Investigations of the Ohmic Decay and the Soft X-Ray Emission of the High-braking-index Pulsar PSR J1640-4631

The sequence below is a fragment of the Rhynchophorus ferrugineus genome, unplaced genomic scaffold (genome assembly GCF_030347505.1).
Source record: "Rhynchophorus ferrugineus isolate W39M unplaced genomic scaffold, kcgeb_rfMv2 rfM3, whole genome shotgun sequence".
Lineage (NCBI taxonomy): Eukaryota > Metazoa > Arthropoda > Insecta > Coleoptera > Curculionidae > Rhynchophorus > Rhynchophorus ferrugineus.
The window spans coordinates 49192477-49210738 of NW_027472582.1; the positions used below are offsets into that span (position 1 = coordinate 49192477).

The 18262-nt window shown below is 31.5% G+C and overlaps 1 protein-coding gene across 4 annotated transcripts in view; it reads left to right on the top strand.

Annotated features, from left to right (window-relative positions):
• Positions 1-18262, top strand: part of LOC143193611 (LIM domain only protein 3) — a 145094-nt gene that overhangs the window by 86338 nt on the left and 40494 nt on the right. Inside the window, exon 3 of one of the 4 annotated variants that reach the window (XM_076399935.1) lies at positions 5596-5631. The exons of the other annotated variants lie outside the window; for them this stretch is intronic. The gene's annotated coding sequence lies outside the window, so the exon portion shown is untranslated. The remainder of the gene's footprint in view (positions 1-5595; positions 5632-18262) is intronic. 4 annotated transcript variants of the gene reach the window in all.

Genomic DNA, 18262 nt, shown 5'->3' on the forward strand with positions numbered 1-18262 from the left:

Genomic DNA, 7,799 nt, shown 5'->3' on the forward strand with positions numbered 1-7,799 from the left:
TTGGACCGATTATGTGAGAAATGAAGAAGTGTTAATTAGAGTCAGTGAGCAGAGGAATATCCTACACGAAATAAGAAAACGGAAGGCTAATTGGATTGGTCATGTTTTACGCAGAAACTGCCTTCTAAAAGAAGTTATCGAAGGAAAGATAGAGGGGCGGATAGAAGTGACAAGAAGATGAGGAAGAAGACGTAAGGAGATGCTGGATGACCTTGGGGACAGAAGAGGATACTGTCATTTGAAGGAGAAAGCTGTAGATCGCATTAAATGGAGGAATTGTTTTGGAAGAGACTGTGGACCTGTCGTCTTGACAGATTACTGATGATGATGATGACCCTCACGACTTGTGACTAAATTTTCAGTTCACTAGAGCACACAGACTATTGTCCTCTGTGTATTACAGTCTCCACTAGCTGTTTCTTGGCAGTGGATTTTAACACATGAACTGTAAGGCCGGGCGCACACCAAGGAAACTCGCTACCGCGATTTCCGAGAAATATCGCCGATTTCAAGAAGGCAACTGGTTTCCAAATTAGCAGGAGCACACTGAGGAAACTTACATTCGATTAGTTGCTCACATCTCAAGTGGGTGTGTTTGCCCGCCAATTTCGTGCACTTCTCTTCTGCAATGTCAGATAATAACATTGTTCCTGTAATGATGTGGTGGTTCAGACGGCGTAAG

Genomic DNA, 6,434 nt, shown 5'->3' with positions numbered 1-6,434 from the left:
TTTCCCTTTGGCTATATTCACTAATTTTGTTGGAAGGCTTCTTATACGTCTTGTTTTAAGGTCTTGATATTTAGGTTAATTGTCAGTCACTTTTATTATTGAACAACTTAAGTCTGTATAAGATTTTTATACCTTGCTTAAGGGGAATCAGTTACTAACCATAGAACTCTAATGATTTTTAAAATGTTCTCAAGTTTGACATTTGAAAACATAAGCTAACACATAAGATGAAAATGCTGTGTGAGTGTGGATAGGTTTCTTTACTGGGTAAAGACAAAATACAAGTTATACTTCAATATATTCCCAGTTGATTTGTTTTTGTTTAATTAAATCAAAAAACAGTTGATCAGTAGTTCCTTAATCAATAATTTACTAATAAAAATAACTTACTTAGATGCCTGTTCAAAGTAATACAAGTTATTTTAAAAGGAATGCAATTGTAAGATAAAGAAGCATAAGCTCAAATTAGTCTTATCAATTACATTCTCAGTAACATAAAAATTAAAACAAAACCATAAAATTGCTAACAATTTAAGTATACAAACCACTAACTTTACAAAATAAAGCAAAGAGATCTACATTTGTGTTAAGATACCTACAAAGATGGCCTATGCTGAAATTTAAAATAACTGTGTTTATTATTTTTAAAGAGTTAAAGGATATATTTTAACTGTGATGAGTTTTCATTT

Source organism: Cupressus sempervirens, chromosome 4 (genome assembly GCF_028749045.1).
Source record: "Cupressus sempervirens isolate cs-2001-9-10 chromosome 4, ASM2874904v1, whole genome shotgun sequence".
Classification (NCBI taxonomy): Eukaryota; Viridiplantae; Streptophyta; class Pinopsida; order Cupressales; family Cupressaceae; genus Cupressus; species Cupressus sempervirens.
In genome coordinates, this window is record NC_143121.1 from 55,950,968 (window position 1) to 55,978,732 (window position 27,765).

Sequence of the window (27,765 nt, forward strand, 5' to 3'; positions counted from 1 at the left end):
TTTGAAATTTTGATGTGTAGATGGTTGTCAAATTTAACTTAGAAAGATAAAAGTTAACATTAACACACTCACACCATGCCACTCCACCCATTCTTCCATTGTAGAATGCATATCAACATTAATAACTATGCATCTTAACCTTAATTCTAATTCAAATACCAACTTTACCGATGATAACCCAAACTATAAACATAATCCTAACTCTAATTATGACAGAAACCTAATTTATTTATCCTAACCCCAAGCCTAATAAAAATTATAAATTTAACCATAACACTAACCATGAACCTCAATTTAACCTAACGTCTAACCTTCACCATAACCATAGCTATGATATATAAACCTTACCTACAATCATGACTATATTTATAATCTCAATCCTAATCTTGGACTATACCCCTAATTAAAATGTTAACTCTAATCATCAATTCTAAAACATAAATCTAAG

The young pulsar PSR J1640-4631 is the first pulsar reported with a high braking index, n = 3.15 ± 0.03, and has attracted extensive attention. In this work, by inputting the equation of state, we obtain two typical and feasible ranges of the electrical conductivity in the crust of PSR J1640-4631. Then, by considering the effects of general relativity, we formulate the induction equation and use it to investigate the decay of crustal magnetic fields within two scenarios: pure Ohmic decay, and the combination of Ohmic decay and Hall drift. In the former scenario, we calculate the current magnetic field decay rates as dB p /dt ∼ (0.78-1.00) × 107 G yr-1 and dB t /dt ∼ (0.82-1.05) × 108 G yr-1 for the poloidal and toroidal parts, respectively, and estimate the current magnetic energy decay rate as L B ∼ (0.95-1.22) × 1032 erg s-1. In the latter scenario, the combination of Ohmic decay and Hall drift accelerates the decay of magnetic fields, and we calculate the current magnetic field decay rates as dB p /dt ∼ (1.26-1.47) × 107 G yr-1, and dB t /dt ∼ (1.32-1.54) × 108 G yr-1 for the poloidal and toroidal parts, respectively, and estimate the current magnetic energy decay rate as L B ∼ (1.86-2.18) × 1032 erg s-1. It is found that the recalculated value of the braking index n of the star is lower than its observed value, which implies that other factors influence the spin-down evolution. The current magnetic energy decay rates calculated in both scenarios are far less than the isotropic soft X-ray luminosity obtained from Chandra+N uStar telescopes. The observed soft X-ray flux in the (2-10) keV band is F X ∼ 1.8(4) × 10-13 erg cm-2 s-1, which corresponds to a high surface temperature, T ∼ 1.54(6) × 106 K. The observed X-ray flux of the star could be caused by the decay of a multipolar magnetic field near the pole, which is strong enough to activate the slot-gap mechanism. The high surface temperature of the star is attributed either to magnetic spot formation or thermoplastic wave heating due to the decay of the toroidal field near the pole. Our results could be useful in interpreting the high soft X-ray flux from high magnetic field pulsars.